I have been meticulously tracking the lift summoning statistics, as well as my own guessing accuracy. As I said there are six lifts, and they seem to be governed by standard elevator logic. After a few weeks of data analysis, experimentation with technique and timing, and some light astrology/luck potions/actualisation, I’m very happy to announce that my strike rate is approximately 1 in 6. Bing bong.
In Douglas Adams’ ‘The Restaurant to the End of the Universe’, Ex-Galactic President Zaphod Beeblebrox finds himself in an infuriating conversation with a sentient elevator. The Happy Vertical People Transporters of the future have been granted very dim psychic powers as well as a mind of their own, so that they arrive before you call them but rarely want to help you. Adams says:
“Not unnaturally, many elevators imbued with intelligence and precognition became terribly frustrated with the mindless business of going up and down, up and down, experimented briefly with the notion of going sideways, as a sort of existential protest, demanded participation in the decision-making process and finally took to squatting in basements sulking.”
This is what I think about five out of every six times I summon the lift. Spare a thought for your elevator next time you’re in the office.
The weekend is to the corporate world what lawn care is to Dads—a universally interesting and unifying thing that we can always talk about at any time. My understand is that it’s appropriate to talk about the weekend just gone until as late as Tuesday morning, and the approaching weekend is pretty much fair game from Wednesday at dawn.
But there’s an elephant in the Zoom. Around ye olde watercoolers, if a coworker was telling a story about the minutiae of the heated second set of the tennis match they played with their brother on Sunday afternoon, you just kinda had to cop it. Now, we can throw out a ‘So how was the weekend?’ into the aether, tick the checkbox on our weekly social contract, answer a couple of emails, and allow the blow-by-blow retelling of our coworker’s quadruple deuce service game to wash over us.
Sometimes we talk about the weekend just to assure one another (and ourselves) that we have object permanence, and that we continue to exist in interesting, worthwhile ways when we’re not at work. Lazily tossing out a ‘Any plans for the weekend?’ in a Thursday stand up when you clearly don’t really care all that much about the answer is the corporate equivalent of asking your Uber driver if their night has been busy. I think we can do better!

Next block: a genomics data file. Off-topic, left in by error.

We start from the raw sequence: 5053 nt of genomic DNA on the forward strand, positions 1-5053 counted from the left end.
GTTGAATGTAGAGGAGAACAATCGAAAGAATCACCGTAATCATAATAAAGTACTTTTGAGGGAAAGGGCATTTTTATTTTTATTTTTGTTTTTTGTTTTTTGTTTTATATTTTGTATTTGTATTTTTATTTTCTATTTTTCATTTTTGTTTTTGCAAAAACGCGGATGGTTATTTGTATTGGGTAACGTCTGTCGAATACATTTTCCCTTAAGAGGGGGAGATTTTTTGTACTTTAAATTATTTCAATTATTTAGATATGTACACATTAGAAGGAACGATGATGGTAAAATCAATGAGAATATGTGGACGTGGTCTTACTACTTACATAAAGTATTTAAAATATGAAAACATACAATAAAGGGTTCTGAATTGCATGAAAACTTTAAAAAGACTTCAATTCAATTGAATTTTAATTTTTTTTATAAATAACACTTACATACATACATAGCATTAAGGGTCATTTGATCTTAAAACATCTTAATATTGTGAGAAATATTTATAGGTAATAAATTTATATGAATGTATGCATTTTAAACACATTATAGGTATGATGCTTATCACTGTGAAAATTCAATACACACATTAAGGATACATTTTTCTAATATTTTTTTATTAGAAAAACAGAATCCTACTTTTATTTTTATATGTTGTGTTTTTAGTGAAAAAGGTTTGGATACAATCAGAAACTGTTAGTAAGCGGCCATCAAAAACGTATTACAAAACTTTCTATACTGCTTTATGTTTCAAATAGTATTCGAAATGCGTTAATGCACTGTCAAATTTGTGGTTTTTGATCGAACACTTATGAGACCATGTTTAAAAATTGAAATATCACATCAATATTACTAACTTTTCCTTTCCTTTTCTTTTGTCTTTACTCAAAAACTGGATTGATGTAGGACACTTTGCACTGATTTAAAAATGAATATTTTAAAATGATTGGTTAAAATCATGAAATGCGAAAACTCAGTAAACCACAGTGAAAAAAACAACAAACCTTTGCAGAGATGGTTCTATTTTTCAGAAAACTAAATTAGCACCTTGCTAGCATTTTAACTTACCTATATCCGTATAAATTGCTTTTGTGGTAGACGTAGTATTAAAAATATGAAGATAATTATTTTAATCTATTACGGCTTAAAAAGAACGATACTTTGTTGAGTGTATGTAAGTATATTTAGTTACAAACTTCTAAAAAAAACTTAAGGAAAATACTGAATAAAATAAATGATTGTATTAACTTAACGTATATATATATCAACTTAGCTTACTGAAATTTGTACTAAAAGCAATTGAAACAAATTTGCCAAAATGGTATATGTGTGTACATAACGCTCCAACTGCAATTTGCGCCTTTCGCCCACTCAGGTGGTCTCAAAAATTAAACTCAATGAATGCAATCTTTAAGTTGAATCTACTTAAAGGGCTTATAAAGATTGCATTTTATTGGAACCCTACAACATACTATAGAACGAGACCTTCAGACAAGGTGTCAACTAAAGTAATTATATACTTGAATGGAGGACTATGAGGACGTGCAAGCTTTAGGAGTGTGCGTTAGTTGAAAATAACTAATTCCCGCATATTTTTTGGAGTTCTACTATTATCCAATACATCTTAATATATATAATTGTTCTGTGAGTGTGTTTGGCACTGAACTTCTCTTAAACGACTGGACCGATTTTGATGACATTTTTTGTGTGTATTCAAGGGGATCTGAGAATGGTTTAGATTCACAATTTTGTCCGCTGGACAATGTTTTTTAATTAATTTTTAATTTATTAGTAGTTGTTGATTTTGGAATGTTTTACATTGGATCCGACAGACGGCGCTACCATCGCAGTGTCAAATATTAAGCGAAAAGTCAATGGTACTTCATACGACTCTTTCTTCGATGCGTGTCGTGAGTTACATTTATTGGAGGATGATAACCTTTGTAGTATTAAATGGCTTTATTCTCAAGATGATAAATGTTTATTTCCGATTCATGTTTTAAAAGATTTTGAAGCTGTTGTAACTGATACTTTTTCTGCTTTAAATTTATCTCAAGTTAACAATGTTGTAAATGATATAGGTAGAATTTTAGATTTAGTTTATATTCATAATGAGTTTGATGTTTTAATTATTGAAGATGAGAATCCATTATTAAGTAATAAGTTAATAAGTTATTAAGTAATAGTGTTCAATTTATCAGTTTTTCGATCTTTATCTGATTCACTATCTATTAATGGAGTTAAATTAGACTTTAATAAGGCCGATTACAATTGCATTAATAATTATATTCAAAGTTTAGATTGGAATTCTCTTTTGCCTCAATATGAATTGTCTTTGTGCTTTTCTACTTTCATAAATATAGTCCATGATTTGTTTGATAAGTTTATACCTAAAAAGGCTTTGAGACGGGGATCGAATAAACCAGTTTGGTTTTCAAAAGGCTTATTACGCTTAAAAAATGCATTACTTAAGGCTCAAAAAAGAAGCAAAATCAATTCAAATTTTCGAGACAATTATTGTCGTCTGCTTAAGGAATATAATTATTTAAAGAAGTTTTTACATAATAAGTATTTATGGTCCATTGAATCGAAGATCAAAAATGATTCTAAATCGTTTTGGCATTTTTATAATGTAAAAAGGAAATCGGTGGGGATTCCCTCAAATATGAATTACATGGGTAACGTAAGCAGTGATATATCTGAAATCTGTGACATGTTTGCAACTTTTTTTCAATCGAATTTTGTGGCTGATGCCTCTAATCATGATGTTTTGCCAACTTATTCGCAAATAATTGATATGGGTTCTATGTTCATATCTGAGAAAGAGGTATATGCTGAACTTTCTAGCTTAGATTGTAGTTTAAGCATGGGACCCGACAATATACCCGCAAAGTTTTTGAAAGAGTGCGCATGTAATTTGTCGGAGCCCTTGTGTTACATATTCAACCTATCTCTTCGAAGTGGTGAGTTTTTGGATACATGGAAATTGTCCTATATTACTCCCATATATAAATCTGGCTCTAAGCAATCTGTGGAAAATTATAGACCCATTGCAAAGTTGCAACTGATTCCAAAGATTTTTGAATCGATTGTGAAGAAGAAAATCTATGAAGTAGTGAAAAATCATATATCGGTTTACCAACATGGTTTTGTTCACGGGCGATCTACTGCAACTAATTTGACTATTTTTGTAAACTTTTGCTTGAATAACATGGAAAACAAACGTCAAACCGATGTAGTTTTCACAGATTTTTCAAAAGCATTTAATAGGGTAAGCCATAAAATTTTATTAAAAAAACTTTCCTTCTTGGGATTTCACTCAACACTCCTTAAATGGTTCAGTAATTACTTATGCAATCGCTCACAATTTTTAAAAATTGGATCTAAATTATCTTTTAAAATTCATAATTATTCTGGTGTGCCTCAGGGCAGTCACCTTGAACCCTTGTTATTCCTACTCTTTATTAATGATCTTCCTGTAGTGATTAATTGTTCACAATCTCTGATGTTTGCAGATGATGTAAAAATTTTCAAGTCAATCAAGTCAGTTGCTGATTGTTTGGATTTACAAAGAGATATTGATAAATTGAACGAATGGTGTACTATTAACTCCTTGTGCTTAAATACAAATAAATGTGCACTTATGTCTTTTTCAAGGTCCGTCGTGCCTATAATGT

So here are some strategies to counteract insincere weekend chat to get the ball rolling.
Write down ‘I took a really great class on theatrical mime’. Proceed to charade-style act out your entire weekend until they leave (don’t forget an over-the-top wave goodbye!)
Answer their question with a question of your own. This will make you seem smart and philosophical, even if you are neither. The more hectic the question the better.
Steal the plot of your favourite niche movie, and claim that that was the narrative of your weekend. Either your colleagues think you’ve had a thrilling 48 hours, or they’ve seen it and you can bond over the 1997 black comedy crime film ‘Grosse Pointe Blank.’
Describe your weekend activities in three distinct sentences, two of which are true and one is a total lie. Whether or not you explain that you’re doing this is up to you.
Share your screen and deliver a 15-minute PowerPoint presentation on a topic that interests you, like quokkas, or the History of Pi. Maintain control of the meeting by regularly saying ‘It circles back to work in a second.’ If you’re in the office you’ll need to bring your own laser pointer, which can be weaponised if people lose focus.
Refuse to answer in anything other than cryptic similes and haikus, e.g. ‘My weekend was like an asteroid caught in the orbital path of a small moon,’ or ‘Don’t burn sausages/Please, I bought cheap furniture/From a far Bunnings.’